Oil Tops $60 For First Time In 2015; Oversupply Persists
NEW YORK, Feb 13 (Reuters) - Oil closed up for a second straight week on Friday after another drop in the U.S. rig count, and Brent crude hit a 2015 high above $60 a barrel, but market skeptics cautioned the rally could fade because supplies keep coming.
Many traders and analysts believe there is a global oversupply of nearly two million barrels per day of crude oil. They say little has changed fundamentally to explain the price rebound of the past two weeks.
The number of oil drilling rigs in the United States fell this week to its lowest since August 2011, data showed on Friday. But the market's reaction was relatively tepid compared with the past two weeks when prices spiked on declining rig counts.
"I think people are starting to understand to a certain point that, even if rig counts go down, it's not going to affect production in the short term. It's going to take a few months for that to happen," said Tariq Zahir, managing member at Tyche Capital Advisors in Laurel Hollow in New York.
U.S. crude inventories have swelled to record highs of nearly 418 million barrels, government data showed last week.
Brent settled the session up $2.24, or nearly 4 percent, at $61.52 a barrel. It rose a 6 percent on the week and 15 percent month-to-date. Brent's gains increased this week after its front-month contract switched on Thursday at a premium.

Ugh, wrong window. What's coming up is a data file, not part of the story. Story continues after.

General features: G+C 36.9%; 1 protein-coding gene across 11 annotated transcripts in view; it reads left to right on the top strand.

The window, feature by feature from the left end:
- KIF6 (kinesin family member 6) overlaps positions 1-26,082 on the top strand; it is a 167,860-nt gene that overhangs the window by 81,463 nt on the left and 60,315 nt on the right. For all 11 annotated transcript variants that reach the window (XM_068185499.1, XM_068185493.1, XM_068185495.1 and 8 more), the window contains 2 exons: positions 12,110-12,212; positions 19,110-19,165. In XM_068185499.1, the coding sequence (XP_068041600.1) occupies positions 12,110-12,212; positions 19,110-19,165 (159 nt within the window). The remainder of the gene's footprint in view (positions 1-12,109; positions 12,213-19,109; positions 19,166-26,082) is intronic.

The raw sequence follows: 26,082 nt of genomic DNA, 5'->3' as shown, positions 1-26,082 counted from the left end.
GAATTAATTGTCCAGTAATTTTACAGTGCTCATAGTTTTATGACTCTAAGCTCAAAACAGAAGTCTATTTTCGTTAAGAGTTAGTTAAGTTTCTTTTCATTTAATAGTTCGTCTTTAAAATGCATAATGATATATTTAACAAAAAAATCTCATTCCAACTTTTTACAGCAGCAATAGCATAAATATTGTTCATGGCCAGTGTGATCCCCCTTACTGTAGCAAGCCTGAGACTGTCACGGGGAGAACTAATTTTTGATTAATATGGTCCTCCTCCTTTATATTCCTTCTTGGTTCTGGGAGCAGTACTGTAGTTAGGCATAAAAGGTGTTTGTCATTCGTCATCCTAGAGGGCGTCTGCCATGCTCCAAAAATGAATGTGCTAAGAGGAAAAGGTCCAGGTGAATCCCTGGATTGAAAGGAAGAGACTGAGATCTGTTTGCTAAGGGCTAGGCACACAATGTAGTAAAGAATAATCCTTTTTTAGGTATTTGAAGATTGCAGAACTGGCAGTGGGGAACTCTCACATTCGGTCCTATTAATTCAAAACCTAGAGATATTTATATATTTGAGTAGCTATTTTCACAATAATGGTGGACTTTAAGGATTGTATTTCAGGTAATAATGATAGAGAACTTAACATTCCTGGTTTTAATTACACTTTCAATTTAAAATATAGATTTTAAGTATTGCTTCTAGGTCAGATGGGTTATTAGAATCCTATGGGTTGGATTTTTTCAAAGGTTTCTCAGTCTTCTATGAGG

U.S. crude finished $1.57, or 3 percent, higher at $52.78 a barrel.
Oil prices more than halved between June and January as a global glut pushed Brent from a summer peak above $115 to a near six-year low under $46.
"Naturally, when prices fall that much within that short a time, you're likely to have a severe rebound as well, though speculators are possibly adding more fuel on the way up now," said Phil Flynn, an analyst at the Price Futures Group in Chicago.
Some traders attributed Friday's strength to an unexpected acceleration in euro zone economic growth in the final quarter of 2014. The bloc's largest member, Germany, grew at more than twice the expected rate.
Market bulls were also betting that cuts in exploration budgets will help mop up some of the excess supply.
(Additional reporting by Alex Lawler and Jack Stubbs in London and Adam Rose in Beijing; Editing by David Evans, Tom Brown, Bernadette Baum and Andre Grenon)
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